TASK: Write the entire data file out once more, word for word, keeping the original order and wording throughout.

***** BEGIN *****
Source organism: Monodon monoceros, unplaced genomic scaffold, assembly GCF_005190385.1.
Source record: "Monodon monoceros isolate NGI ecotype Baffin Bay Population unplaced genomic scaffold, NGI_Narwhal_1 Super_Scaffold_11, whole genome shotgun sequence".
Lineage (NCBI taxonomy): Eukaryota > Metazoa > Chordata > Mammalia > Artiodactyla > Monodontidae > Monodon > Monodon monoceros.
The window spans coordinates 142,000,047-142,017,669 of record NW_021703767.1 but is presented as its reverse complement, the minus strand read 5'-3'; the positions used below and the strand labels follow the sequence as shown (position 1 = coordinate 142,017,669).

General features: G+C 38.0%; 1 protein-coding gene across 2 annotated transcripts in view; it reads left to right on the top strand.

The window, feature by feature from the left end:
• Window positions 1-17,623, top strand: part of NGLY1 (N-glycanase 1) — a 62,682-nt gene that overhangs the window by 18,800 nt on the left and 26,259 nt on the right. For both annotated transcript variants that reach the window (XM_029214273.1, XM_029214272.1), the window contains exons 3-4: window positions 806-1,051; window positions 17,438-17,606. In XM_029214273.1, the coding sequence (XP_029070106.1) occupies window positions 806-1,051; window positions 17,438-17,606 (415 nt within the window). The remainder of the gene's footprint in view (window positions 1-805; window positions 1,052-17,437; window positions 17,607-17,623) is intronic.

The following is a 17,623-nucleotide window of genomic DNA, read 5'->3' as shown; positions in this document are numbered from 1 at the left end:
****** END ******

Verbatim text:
Source organism: Monodon monoceros, unplaced genomic scaffold, assembly GCF_005190385.1.
Source record: "Monodon monoceros isolate NGI ecotype Baffin Bay Population unplaced genomic scaffold, NGI_Narwhal_1 Super_Scaffold_11, whole genome shotgun sequence".
Lineage (NCBI taxonomy): Eukaryota > Metazoa > Chordata > Mammalia > Artiodactyla > Monodontidae > Monodon > Monodon monoceros.
The window spans coordinates 142,000,047-142,017,669 of record NW_021703767.1 but is presented as its reverse complement, the minus strand read 5'-3'; the positions used below and the strand labels follow the sequence as shown (position 1 = coordinate 142,017,669).

General features: G+C 38.0%; 1 protein-coding gene across 2 annotated transcripts in view; it reads left to right on the top strand.

The window, feature by feature from the left end:
• Window positions 1-17,623, top strand: part of NGLY1 (N-glycanase 1) — a 62,682-nt gene that overhangs the window by 18,800 nt on the left and 26,259 nt on the right. For both annotated transcript variants that reach the window (XM_029214273.1, XM_029214272.1), the window contains exons 3-4: window positions 806-1,051; window positions 17,438-17,606. In XM_029214273.1, the coding sequence (XP_029070106.1) occupies window positions 806-1,051; window positions 17,438-17,606 (415 nt within the window). The remainder of the gene's footprint in view (window positions 1-805; window positions 1,052-17,437; window positions 17,607-17,623) is intronic.

The following is a 17,623-nucleotide window of genomic DNA, read 5'->3' as shown; positions in this document are numbered from 1 at the left end: